Earth System Processes 2 (811 August 2005)
Paper No. 37-6
Presentation Time: 11:20 AM-11:40 AM


CHENET, Anne-Lise1, COURTILLOT, Vincent1, FLUTEAU, Frederic1, BESSE, Jean1, SUBBARAO, K.V.2, KHADRI, Syed3, BAJPAI, Sunil4, and JAY, Anne5, (1) Laboratoire de Paleomagnetisme, Institut de Physique du Globe de Paris, T24 25 E2 case courrier 089, 4 place Jussieu, Paris, 75252,, (2) Centre of Earth and Space Sciences, University of Hyderabad, Gachibowli, Hyderabad, 500046, India, (3) Department of Geology, university of Amravati, Amravati, 444602, India, (4) Department of Earth Sciences, Indian Institute of Technology, Uttaranchal, Roorkee, 247667, India, (5) Volcano Dynamics Group, Dept. Earth Sciences, Open University, Milton Keynes, MK7 6AA, United Kingdom

Close synchronism between the formation of Continental Flood Basalts and times of mass extinction throughout the Phanerozoic implies that CFBs could be involved in these environmental crises. The time required for emplacement of the bulk of large traps does not exceed 1 Myr. Traps are composed of hundreds of single flows. A lower bound of the climatic impact of a single event can be (probably strongly under-)estimated from the largest historical volcanic eruptions. Therefore, we can surmise that the climatic impact of traps should be controlled by the number, duration, and length of time between successive events. A large number of flows uniformly distributed over as much as 1 Myr might not be sufficient to significantly modify the climatic and biotic systems. The aim of the present work is to improve our estimates of the duration and pattern of trap emplacement. The Cretaceous-Tertiary (K-T) mass extinction coincides with the emplacement of the Deccan CFB. The precise time sequence of flow emplacement can be constrained using a number of approaches, among which detailed magnetostratigraphy (using geomagnetic secular variation as a century-scale clock) and soil formation (using the development of alteration). We present our first results concerning the upper part of the Deccan traps. Samples have been analyzed, using mainly thermal demagnetization, and site-mean directions of characteristic magnetizations have been obtained, allowing us to reconstruct the magnetostratigraphy of the sequence. Evolution of these directions as a function of stratigraphic position shows successive flows with well-grouped (correlated) directions, each corresponding likely to a rapidly emplaced sequence. As a result, the sampled part of the eruptive sequence can be divided into seven lava pulses. Time constraints on lava flow emplacement and intertrappean layers (red bole) lead us to suggest that the 600m-thick section could have been emplaced in less than 30 kyr, and possibly as little as 12 kyr. We next attempt to estimate the amount of volcanic gases emitted during each pulse, using data from analogous historical or geological fissure eruptions as a scaling parameter. Approximate reconstruction of the volcanic forcing function (both in amplitude and time) may allow us to constrain the possible climate change induced by eruptions (work in progress).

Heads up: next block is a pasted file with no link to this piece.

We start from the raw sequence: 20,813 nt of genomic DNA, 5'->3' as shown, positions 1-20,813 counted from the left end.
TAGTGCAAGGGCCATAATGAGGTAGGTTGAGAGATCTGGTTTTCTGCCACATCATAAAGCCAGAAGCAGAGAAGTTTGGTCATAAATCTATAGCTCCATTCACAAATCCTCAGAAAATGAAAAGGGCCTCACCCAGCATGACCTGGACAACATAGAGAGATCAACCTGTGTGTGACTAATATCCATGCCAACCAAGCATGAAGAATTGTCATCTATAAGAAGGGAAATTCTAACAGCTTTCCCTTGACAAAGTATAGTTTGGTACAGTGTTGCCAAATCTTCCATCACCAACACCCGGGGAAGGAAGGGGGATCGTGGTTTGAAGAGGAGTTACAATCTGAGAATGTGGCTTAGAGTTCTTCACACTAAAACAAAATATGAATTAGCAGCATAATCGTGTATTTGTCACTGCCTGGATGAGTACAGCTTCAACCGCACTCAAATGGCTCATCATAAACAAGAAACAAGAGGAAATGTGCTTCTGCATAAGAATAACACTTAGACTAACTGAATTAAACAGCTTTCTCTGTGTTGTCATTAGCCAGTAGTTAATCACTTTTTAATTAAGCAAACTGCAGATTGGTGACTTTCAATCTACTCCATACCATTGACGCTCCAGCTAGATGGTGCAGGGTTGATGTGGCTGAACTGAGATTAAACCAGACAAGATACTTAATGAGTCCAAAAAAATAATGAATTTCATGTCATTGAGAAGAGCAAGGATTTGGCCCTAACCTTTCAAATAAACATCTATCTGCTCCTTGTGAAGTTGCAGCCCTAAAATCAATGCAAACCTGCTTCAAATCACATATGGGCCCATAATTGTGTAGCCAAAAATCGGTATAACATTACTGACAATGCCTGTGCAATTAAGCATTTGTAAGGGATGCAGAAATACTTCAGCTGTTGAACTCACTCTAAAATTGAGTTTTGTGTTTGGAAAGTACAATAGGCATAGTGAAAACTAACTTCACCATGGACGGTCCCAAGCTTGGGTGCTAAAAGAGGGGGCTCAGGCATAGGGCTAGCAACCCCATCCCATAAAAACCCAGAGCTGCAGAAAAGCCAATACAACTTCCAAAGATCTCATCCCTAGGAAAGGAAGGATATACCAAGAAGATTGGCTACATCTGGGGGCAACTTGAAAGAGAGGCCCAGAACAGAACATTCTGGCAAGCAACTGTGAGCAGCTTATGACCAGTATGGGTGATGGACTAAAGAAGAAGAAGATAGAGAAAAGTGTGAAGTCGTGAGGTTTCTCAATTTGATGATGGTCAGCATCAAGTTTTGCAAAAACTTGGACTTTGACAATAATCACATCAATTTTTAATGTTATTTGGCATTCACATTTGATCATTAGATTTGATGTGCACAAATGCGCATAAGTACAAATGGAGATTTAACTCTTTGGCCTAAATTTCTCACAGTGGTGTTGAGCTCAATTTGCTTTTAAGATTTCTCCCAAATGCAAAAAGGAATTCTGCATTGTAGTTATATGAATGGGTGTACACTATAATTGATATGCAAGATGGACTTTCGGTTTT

Earth System Processes 2 (811 August 2005)
Session No. T9
Large Igneous Provinces: Their Biotic, Climatic, and Oceanic Impact
Westin Hotel: Lakeview Endrooms
9:00 AM-12:00 PM, Wednesday, August 10, 2005

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